- Greenfield LNG Liquefaction Facility
- $10B+ Total Project Cost
The project involved the greenfield construction of a $10 billion LNG liquefaction facility. Project ownership, consisting of several venture partners, hired a joint venture EPC partnership to engineer and construct the facility over a planned 50-month duration. The EPC JV experienced challenges merging its separate design scopes, had some difficulties with the arrival of bulk material to fabrication facilities, was impacted by adverse weather, and significantly overestimated the productivity it could achieve in construction. The project was delayed from ~50 to ~70 months, and the original budget of $10 billion had nearly doubled by the time the project finished.
The EPC JV claimed approximately $600 million for the delay and associated costs. The owner engaged Interface to evaluate the validity of the EPC JV’s claims; specifically, the owner asked Interface to assess the impacts of delays in approvals and the design change made just after the execution versus other issues arising from the EPC JV’s performance. Interface evaluated whether the changes noted by the EPC JV accounted for the cost increases and schedule delay or whether other contributing, concurrent problems impacted the project outcomes.
Working with the owner’s counsel, Interface began by separating alleged EPC claim damages that were more likely the EPC JV’s responsibility from those claim damages the owner was likely responsible for. Interface then analyzed the contract, the estimate, the basis of estimate, the schedule, the basis of schedule, and the history of invoices and correspondence between the parties. Weekly reports, monthly reports, and minutes from the Executive Sponsor meetings provided an overall narrative frame for the analysis.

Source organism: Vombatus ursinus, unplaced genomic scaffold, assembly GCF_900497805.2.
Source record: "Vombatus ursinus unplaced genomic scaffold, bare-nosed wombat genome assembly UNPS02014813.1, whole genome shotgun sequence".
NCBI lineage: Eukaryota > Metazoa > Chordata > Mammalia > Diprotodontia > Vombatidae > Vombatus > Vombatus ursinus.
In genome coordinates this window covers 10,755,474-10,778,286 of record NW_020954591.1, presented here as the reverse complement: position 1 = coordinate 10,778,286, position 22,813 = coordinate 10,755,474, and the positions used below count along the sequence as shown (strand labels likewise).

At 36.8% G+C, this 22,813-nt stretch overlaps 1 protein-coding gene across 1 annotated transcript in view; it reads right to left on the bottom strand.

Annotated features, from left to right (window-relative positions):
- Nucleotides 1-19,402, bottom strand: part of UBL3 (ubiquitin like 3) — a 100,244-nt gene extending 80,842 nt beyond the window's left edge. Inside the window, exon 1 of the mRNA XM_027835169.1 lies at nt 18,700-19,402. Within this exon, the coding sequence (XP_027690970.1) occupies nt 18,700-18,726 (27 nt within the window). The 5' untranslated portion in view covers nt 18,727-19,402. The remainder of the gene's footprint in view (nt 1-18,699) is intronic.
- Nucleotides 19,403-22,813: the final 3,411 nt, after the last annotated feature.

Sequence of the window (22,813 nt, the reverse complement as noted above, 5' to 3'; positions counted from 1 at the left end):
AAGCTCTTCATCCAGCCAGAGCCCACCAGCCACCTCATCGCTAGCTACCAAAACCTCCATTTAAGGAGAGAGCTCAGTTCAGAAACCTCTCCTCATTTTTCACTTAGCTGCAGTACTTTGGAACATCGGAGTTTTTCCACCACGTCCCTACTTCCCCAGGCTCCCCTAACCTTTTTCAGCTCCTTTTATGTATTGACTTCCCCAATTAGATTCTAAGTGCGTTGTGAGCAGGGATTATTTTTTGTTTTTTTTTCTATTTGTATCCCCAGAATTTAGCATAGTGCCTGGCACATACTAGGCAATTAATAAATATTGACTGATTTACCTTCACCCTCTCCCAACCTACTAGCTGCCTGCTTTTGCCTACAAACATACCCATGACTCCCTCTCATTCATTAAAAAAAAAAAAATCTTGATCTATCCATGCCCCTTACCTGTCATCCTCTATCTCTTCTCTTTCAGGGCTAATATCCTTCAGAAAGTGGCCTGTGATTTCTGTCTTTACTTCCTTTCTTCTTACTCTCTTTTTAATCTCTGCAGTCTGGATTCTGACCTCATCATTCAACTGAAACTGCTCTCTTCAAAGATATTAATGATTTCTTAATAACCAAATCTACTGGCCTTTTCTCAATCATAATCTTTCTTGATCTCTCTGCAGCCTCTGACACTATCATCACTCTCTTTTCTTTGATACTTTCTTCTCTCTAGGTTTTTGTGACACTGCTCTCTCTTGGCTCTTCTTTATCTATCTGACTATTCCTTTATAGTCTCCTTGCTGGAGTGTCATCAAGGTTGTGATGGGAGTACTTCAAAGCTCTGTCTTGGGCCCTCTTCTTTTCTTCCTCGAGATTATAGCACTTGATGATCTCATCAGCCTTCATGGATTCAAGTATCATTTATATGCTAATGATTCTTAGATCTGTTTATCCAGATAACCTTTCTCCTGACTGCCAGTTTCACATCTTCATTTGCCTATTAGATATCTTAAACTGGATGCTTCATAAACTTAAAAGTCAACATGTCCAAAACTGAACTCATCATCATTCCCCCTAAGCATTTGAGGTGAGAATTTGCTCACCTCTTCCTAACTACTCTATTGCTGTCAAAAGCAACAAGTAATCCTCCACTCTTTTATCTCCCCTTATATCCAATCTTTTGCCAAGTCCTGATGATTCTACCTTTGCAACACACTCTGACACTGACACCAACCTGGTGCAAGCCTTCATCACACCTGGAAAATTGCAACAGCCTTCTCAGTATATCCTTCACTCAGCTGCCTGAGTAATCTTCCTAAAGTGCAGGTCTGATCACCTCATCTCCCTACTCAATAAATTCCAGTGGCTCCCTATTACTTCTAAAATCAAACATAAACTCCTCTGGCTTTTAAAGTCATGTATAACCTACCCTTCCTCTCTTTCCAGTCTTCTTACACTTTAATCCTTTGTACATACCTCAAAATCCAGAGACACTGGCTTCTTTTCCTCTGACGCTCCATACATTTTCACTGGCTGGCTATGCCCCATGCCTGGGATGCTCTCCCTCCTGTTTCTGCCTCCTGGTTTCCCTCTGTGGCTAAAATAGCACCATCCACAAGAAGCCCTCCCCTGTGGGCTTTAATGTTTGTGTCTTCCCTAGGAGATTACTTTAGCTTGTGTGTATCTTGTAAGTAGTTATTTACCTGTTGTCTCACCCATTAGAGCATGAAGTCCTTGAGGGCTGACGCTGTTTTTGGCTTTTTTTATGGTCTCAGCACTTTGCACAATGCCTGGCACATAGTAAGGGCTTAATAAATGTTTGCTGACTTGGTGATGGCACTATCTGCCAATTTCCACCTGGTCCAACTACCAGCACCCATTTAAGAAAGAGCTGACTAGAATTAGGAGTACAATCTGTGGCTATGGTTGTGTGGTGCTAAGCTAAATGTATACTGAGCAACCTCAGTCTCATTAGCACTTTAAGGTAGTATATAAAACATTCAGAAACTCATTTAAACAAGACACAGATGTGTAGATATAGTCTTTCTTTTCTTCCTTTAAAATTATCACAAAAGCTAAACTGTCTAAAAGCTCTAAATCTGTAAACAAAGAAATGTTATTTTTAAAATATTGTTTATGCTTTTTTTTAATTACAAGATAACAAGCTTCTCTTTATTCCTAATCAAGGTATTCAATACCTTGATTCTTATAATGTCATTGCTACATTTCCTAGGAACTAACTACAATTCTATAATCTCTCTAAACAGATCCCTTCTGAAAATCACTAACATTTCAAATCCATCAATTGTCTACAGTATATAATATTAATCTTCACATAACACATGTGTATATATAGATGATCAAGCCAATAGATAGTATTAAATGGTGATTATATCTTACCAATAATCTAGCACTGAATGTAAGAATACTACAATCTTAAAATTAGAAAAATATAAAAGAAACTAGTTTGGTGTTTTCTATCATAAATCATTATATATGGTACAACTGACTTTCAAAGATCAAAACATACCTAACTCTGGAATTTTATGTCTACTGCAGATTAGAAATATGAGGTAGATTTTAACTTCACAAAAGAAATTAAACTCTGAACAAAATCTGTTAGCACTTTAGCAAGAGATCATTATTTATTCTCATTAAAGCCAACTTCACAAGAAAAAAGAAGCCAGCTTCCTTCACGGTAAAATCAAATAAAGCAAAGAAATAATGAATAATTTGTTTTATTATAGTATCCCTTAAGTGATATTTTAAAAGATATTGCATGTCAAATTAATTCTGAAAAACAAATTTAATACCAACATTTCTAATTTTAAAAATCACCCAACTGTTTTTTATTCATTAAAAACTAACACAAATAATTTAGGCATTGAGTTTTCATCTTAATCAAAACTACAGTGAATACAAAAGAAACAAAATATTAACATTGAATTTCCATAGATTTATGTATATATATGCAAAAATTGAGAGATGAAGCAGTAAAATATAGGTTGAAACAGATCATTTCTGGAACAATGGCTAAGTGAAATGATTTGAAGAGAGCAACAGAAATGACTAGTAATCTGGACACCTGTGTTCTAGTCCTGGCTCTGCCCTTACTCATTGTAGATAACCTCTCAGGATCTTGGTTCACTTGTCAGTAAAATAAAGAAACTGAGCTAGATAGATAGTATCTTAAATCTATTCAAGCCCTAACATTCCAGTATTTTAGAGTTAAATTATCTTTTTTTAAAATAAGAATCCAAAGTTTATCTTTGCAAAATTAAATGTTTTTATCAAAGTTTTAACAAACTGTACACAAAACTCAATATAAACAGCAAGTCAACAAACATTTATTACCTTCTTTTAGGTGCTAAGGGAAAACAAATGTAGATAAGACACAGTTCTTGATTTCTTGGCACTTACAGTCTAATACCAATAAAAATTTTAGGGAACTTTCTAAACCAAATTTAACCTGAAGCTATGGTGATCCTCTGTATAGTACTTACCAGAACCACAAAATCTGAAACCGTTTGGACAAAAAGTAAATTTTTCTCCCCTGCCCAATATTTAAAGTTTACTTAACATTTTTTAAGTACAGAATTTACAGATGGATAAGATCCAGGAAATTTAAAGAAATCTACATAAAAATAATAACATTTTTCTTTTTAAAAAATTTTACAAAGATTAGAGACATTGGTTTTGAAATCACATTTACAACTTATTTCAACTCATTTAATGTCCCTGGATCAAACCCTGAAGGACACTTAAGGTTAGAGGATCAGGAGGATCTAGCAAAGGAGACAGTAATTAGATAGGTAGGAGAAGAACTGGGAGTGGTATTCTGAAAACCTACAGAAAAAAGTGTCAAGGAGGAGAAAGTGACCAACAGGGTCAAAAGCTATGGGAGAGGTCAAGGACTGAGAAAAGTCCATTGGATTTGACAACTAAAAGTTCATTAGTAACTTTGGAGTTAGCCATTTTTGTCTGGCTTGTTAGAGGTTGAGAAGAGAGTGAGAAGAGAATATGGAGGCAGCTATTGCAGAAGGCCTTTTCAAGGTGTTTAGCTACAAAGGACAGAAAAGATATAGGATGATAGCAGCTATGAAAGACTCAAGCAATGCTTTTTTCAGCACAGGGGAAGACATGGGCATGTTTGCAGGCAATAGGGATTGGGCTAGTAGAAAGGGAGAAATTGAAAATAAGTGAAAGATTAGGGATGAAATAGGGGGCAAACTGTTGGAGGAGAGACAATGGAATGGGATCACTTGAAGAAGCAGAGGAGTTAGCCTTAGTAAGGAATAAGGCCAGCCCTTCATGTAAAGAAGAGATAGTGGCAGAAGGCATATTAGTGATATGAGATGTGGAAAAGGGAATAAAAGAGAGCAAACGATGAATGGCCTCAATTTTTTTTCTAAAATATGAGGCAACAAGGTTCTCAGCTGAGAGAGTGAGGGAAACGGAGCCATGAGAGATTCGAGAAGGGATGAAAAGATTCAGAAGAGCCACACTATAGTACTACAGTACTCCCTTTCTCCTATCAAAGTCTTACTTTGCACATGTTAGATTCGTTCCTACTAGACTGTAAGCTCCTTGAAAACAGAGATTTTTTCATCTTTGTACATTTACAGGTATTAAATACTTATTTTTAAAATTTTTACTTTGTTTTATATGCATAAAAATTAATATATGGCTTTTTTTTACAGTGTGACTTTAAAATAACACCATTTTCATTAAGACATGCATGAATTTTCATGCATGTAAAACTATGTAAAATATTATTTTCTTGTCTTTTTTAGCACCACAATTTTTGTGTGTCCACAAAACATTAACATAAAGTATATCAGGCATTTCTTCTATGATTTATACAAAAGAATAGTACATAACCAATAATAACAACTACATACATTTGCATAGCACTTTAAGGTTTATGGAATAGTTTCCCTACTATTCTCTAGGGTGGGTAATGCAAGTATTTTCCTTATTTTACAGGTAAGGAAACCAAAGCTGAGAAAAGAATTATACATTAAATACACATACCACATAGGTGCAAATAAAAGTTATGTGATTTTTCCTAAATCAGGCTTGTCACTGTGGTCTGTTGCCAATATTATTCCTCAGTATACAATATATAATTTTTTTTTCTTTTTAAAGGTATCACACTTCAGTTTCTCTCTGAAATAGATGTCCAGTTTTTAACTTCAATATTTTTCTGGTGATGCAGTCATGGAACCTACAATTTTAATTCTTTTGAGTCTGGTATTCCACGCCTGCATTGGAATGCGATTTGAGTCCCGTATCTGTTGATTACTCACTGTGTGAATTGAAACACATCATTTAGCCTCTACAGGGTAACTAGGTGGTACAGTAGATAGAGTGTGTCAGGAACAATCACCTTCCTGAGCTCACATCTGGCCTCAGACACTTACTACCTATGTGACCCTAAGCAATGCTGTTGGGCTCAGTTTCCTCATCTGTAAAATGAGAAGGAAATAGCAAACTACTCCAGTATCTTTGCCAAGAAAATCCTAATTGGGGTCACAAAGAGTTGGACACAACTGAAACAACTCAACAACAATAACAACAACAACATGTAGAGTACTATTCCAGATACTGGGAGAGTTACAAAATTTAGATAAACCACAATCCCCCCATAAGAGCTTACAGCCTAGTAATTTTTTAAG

Interface found that the schedule was not mechanically sound enough to use for delay analysis and failed to meet the industry best practice standards for CPM scheduling required in the contract. Furthermore, Interface found math and currency conversion errors in the estimate, and the estimate in the claim did not correctly differentiate between time-independent and time-dependent costs.
The EPC JV provided a time impact analysis of the schedule and impacts to demonstrate and substantiate others’ responsibility for critical delay and to support its claim. Interface analyzed the logic and sequence of the EPC JV’s baseline schedule. The analysis found critical logic flaws that corrupted the baseline critical path, calculated float values, and dates. These flaws undermined the EPC JV’s ability to correctly and accurately demonstrate delay using the baseline schedule.
Interface’s expert successfully argued that critical flaws in the schedule had to be corrected for the schedule to be reliable for assessing delays. The corrected schedule was loaded with time-dependent costs, where changes to the critical path, float, and claim value could be accurately assessed. The corrected schedule and to-go estimate values yielded new critical and near-critical paths. When the impacts claimed by the EPC JV were considered within the context of the corrected schedule, the tribunal found that the impacts did not delay the project to the degree the EPC JV maintained.
Interface’s demonstrations that the schedule did not meet best practices and had mechanical flaws, and that the time-dependent costs of the impacts were lower than claimed, led to the initial $600 million claim being settled for $200 million, resulting in $400 million in savings to the owner.